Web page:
She juggled raising and supporting her family while working for the equality of women and this demonstrated her admirably strong character. When she was campaigning to become a councillor, she was already a grandmother of five.
Harry Wells died in 1918. Ada Wells died in Christchurch on 22 March 1933. In her obituary it was said of her that:
A cause might be despised, obscure, rejected, she not only helped it all the same, she helped it all the more, and in the dark and stormy days of unfounded truth she was always to the front. Press, Volume LXIX, Issue 20812, 23 March 1933, Papers Past
In 1933 the Ada Wells Memorial prize was established for undergraduates, or graduates of up to three years, and awarded for an essay on the exposition of some subject chosen from literature having reference to social ideals. This prize is still awarded annually.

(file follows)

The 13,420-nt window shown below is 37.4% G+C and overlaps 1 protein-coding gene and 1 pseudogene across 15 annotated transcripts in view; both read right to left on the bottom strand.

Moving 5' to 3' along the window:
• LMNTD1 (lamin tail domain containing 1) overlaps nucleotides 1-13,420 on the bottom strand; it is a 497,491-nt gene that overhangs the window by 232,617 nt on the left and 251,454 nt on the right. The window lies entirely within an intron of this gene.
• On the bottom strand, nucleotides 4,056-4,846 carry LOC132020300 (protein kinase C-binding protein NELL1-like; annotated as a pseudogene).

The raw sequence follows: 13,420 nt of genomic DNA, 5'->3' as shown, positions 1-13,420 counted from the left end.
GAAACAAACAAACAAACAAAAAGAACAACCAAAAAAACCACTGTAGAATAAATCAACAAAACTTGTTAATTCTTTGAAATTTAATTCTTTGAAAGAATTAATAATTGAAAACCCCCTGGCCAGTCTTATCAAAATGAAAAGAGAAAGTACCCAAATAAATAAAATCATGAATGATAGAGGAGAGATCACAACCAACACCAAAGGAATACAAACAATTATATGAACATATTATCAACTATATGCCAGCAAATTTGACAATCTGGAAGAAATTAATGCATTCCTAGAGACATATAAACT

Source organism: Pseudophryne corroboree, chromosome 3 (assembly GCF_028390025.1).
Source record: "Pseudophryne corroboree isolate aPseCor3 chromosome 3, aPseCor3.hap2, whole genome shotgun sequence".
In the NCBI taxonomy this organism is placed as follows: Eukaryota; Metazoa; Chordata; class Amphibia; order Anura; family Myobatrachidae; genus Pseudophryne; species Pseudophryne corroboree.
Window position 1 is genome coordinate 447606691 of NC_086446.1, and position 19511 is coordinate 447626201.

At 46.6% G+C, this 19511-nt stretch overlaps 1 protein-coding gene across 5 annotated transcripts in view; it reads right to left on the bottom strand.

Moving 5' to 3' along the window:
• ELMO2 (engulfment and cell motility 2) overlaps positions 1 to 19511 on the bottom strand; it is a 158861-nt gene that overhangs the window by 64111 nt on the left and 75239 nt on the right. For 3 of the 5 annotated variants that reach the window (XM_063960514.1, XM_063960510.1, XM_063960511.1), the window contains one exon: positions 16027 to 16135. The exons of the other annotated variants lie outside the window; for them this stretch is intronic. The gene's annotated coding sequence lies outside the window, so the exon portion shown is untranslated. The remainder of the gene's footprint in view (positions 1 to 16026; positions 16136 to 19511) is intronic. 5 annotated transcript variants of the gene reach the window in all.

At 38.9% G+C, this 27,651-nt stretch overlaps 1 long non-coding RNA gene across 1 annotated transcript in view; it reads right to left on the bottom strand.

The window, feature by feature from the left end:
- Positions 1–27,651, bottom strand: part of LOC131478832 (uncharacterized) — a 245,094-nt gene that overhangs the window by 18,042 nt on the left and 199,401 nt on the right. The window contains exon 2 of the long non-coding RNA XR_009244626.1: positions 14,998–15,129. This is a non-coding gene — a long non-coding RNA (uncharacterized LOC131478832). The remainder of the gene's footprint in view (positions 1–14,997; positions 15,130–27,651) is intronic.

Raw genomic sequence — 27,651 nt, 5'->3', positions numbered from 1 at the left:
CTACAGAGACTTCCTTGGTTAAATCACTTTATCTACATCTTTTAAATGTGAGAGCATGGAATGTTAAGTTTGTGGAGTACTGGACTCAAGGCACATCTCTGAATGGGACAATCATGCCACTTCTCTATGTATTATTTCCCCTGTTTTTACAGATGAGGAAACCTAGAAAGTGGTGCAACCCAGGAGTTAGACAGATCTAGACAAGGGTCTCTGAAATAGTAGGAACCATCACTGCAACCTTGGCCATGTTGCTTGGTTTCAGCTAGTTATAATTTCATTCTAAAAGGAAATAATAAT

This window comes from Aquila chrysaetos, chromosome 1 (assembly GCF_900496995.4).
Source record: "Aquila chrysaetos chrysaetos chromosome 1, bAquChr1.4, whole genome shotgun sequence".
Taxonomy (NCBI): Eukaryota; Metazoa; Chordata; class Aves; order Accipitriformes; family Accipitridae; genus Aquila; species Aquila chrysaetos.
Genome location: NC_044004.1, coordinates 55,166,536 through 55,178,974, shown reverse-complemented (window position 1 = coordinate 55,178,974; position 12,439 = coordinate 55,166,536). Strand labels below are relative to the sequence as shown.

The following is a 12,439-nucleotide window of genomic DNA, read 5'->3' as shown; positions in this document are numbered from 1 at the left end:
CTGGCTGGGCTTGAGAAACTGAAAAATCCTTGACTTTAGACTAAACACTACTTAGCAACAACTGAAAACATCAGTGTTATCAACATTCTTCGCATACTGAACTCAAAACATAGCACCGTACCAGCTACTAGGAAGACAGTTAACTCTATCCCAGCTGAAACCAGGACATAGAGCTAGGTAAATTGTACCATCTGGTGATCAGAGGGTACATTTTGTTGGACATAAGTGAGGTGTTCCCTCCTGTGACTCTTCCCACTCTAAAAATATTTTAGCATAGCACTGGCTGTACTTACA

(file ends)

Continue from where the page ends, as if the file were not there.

For a lively fictionalised account of Ada Wells, her eccentric unmarried daughter Bim, and Kate Sheppard I can certainly recommend Farewell Speech by Rachel McAlpine, who is a great-granddaughter of Ada Wells. Based on family stories and talking to those who knew the women, three very strong, different personalities come clearly through.
Women In The Council Chamber: Ada Wells This brief political biography originally featured in an Our City O-Tautahi exhibition from 19 – 30 September 2006, featuring Christchurch’s own “Women in the Council Chamber”, initiated and co-ordinated by Cr Anna Crighton.